Mortgage lenders are in business to make money and one of the ways they do that is by charging you interest on your loan. When you prepay your mortgage, you’re essentially costing the lender money. That’s why some lenders try to make up for lost profits by charging a prepayment penalty.

Prepayment penalties can be equal to a percentage of a mortgage loan amount or the equivalent of a certain number of monthly interest payments. If you’re paying off your home loan well in advance, those fees can add up quickly. For example, a 3% prepayment penalty on a $250,000 mortgage would cost you $7,500.

In the process of trying to save money by paying off your mortgage early, you could actually lose money if you have to pay a hefty penalty.

4. Leaving Yourself Cash-Poor

Throwing every extra penny you’ve got at your mortgage is an aggressive way to get out of debt. It could also backfire. If you don’t have anything set aside for emergencies, for example, you could end up in a tight spot if you get sick and can’t work for a few months. In that case, you may have to use your credit card to cover your bills or try to take out an additional loan.

If you don’t have an emergency fund, your best bet may be to put some of your extra mortgage payments in a rainy day fund. Once you have three to six months’ worth of expenses saved, you may be able to focus on paying down your mortgage debt.

5. Extending Your Loan Term When Refinancing

4 Mistakes to Avoid When Paying Off Your Mortgage Early

Refinancing can save you money on interest. But in some cases, it could cost you more in the long run, especially if you’re planning to extend your loan term. Before you refinance, it’s a good idea to crunch some numbers and figure out whether having a longer mortgage term makes sense.

And don’t forget to think about closing costs. If your lender agrees to let you roll those costs into your loan, you could end up paying more money. After all, you’ll be paying interest on a larger loan amount.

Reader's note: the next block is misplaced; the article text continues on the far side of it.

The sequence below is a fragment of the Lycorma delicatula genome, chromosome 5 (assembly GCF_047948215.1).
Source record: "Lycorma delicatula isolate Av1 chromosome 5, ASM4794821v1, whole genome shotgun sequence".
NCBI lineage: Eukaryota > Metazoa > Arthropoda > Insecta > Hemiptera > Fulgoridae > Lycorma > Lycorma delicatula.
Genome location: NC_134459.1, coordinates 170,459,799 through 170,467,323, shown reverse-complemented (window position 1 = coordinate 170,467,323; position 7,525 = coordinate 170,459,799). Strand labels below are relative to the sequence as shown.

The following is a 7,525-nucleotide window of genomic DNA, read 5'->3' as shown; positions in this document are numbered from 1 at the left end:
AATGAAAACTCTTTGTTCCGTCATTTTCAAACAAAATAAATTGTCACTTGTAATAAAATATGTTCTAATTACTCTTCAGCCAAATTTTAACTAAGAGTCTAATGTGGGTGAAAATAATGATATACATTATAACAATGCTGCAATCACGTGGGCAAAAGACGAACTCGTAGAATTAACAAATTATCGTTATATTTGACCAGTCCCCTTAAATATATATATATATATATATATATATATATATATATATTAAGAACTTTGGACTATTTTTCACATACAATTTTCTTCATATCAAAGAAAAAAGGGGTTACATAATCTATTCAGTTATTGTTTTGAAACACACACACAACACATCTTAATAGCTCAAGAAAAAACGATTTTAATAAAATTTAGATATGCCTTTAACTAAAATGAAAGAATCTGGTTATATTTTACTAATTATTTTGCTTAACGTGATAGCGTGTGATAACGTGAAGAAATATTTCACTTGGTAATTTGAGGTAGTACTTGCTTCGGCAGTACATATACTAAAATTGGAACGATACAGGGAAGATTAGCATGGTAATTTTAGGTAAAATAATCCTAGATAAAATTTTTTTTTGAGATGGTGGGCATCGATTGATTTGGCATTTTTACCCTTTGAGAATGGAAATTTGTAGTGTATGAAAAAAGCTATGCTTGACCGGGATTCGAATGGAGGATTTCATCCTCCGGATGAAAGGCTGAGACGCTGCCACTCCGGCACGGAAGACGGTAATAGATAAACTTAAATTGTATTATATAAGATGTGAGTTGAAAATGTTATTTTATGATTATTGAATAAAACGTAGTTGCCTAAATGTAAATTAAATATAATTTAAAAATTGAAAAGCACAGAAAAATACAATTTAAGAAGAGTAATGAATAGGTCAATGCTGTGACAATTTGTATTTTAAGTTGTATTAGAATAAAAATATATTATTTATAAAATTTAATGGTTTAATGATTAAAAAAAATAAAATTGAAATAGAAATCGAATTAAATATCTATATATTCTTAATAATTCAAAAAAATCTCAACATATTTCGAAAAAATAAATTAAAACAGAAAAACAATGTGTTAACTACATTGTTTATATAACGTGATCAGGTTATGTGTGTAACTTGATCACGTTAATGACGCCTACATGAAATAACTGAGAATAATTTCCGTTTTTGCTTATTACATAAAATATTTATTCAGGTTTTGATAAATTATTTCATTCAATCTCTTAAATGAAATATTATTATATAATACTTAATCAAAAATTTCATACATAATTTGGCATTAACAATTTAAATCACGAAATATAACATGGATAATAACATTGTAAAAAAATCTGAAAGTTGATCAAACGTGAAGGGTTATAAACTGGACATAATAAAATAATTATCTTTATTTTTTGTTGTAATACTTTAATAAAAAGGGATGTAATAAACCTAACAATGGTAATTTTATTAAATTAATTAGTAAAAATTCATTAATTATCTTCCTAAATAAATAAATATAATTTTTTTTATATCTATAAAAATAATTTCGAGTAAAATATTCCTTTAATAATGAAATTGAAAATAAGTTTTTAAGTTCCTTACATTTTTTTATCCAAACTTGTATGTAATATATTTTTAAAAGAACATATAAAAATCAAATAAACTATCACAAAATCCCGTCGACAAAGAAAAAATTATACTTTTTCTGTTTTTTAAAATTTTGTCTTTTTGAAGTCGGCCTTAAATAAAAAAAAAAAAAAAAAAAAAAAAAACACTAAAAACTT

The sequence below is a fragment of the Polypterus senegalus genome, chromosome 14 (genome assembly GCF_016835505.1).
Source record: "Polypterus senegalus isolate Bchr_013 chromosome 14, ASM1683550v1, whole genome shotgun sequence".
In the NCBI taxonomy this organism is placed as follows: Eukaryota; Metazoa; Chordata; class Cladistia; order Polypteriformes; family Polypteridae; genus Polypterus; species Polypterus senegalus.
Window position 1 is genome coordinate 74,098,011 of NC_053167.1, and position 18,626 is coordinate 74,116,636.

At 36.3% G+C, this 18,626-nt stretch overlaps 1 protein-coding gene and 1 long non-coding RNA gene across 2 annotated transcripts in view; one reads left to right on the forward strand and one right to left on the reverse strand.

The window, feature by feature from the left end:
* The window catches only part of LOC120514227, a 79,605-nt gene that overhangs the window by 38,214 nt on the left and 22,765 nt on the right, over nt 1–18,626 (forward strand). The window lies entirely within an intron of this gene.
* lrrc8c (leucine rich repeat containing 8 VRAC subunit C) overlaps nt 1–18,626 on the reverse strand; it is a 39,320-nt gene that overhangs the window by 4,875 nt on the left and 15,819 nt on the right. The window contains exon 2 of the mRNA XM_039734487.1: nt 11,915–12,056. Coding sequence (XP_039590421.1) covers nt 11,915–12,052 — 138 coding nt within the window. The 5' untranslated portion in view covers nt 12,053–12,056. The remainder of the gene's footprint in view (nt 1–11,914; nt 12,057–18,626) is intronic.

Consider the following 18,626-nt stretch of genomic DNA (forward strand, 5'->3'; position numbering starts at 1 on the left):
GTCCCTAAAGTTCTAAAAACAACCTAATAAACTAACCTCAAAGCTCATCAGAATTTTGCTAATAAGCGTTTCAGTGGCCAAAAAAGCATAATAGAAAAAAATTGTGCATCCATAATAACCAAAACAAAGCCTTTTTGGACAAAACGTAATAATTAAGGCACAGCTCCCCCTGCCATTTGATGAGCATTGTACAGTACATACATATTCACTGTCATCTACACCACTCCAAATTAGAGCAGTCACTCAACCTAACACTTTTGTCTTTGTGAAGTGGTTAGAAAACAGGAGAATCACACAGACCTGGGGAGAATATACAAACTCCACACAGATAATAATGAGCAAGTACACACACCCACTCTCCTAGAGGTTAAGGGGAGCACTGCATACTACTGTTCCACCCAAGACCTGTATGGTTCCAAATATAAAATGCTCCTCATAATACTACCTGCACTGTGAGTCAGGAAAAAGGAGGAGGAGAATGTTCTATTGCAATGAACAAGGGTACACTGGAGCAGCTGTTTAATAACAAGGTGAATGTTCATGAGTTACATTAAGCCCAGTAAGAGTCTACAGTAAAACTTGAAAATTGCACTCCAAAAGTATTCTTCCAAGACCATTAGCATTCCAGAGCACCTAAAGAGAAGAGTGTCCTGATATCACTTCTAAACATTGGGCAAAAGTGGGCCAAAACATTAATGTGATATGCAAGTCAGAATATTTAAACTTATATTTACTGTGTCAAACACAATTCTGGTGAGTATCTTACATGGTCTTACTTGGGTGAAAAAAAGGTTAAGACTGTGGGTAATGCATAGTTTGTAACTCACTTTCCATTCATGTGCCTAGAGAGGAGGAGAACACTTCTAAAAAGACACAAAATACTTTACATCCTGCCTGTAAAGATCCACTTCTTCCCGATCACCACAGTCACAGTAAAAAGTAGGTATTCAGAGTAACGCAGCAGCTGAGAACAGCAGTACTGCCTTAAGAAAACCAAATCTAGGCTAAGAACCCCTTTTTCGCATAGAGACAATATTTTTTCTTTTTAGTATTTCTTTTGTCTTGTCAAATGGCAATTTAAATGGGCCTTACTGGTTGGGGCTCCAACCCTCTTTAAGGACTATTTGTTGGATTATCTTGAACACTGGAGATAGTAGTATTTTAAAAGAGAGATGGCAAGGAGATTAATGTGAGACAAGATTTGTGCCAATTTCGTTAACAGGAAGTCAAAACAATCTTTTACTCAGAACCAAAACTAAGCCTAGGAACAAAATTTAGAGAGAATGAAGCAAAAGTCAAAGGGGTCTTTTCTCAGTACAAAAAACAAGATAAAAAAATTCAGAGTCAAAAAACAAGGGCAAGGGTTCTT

Final Word

Whether you should pay off your mortgage early ultimately depends on how much money you have to spare, what your alternatives are and other factors that are unique to you. If it’s something on your radar, make sure to seriously consider all of your options so you can be sure it’s actually the best path forward for you.

Tips for Buying a House

  • Securing a mortgage can be a stressful and confusing processes. You need to figure out what term is best for you, whether you want a fixed or variable rate and where you can actually get the best mortgage rates. Our home buying guide can help simplify the process.
  • To guide you through this big financial decision, you might want to talk to a financial advisor. SmartAsset’s financial advisor matching tool can help you find a person to work with to meet your needs. Just tell us where you’re located and answer some questions about your financial goals, and we’ll find up to three advisors right in your area.

Photo credit: ©iStock.com/ArtMarie, ©iStock.com/PeopleImages, ©iStock.com/DeanDrobot

Rebecca Lake Rebecca Lake is a retirement, investing and estate planning expert who has been writing about personal finance for a decade. Her expertise in the finance niche also extends to home buying, credit cards, banking and small business. She's worked directly with several major financial and insurance brands, including Citibank, Discover and AIG and her writing has appeared online at U.S. News and World Report, CreditCards.com and Investopedia. Rebecca is a graduate of the University of South Carolina and she also attended Charleston Southern University as a graduate student. Originally from central Virginia, she now lives on the North Carolina coast along with her two children.